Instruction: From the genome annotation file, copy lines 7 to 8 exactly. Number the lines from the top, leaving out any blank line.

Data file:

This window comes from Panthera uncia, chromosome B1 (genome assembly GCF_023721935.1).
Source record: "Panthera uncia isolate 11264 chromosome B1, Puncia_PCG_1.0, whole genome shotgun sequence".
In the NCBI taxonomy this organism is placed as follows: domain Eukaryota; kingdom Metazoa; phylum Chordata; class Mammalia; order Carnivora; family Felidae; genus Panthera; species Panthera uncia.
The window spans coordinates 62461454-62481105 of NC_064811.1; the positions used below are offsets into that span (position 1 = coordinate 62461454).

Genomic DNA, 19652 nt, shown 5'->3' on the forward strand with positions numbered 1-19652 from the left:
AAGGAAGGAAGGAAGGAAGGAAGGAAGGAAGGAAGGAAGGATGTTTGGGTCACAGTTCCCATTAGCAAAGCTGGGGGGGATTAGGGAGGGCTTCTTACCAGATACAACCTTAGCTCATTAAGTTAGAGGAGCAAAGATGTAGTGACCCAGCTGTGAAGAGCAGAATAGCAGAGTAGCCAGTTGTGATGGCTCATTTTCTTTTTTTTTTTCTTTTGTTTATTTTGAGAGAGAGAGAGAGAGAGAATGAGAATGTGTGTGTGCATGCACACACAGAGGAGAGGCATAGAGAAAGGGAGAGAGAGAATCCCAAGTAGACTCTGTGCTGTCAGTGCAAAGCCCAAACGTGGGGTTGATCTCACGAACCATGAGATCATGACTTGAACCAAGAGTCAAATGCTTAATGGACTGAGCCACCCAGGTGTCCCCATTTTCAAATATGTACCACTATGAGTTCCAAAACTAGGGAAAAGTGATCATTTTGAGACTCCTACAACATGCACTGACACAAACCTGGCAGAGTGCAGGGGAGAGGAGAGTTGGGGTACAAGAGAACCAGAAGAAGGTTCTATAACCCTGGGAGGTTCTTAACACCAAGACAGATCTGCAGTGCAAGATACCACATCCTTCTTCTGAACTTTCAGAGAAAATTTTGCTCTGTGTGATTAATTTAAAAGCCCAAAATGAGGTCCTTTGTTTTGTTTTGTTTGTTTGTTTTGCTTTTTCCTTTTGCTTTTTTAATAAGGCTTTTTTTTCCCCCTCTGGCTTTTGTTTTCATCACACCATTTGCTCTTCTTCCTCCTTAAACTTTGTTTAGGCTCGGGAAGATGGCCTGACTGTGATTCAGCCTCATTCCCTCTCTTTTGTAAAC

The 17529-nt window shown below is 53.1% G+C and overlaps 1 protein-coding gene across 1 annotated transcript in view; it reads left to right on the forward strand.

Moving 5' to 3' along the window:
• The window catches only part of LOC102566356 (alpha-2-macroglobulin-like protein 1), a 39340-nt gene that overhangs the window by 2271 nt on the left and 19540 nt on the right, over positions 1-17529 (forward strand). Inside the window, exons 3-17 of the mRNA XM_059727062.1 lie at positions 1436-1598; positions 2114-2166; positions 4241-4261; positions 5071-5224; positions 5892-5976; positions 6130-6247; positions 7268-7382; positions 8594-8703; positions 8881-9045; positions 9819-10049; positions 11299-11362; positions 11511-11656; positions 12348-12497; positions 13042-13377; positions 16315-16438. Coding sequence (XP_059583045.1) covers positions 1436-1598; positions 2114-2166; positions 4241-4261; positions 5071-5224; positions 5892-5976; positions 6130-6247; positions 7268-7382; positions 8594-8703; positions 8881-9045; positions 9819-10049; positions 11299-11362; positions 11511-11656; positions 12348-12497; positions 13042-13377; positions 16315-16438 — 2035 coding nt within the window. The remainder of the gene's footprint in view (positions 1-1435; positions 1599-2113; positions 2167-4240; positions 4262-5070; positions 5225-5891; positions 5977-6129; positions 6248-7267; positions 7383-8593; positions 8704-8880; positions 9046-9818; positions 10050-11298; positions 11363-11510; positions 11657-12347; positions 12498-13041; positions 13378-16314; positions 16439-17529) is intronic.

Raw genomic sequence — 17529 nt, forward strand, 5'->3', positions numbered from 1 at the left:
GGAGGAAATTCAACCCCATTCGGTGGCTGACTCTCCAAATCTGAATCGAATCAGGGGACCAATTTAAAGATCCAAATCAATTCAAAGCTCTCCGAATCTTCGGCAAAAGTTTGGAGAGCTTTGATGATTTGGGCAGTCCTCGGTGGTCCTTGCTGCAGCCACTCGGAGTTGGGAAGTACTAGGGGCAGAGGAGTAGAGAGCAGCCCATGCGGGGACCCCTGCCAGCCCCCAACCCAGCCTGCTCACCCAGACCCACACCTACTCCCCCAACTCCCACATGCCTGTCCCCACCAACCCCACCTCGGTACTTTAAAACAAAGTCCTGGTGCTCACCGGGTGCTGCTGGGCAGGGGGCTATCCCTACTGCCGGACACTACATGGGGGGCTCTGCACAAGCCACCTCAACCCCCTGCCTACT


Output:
The 17529-nt window shown below is 53.1% G+C and overlaps 1 protein-coding gene across 1 annotated transcript in view; it reads left to right on the forward strand.

Moving 5' to 3' along the window: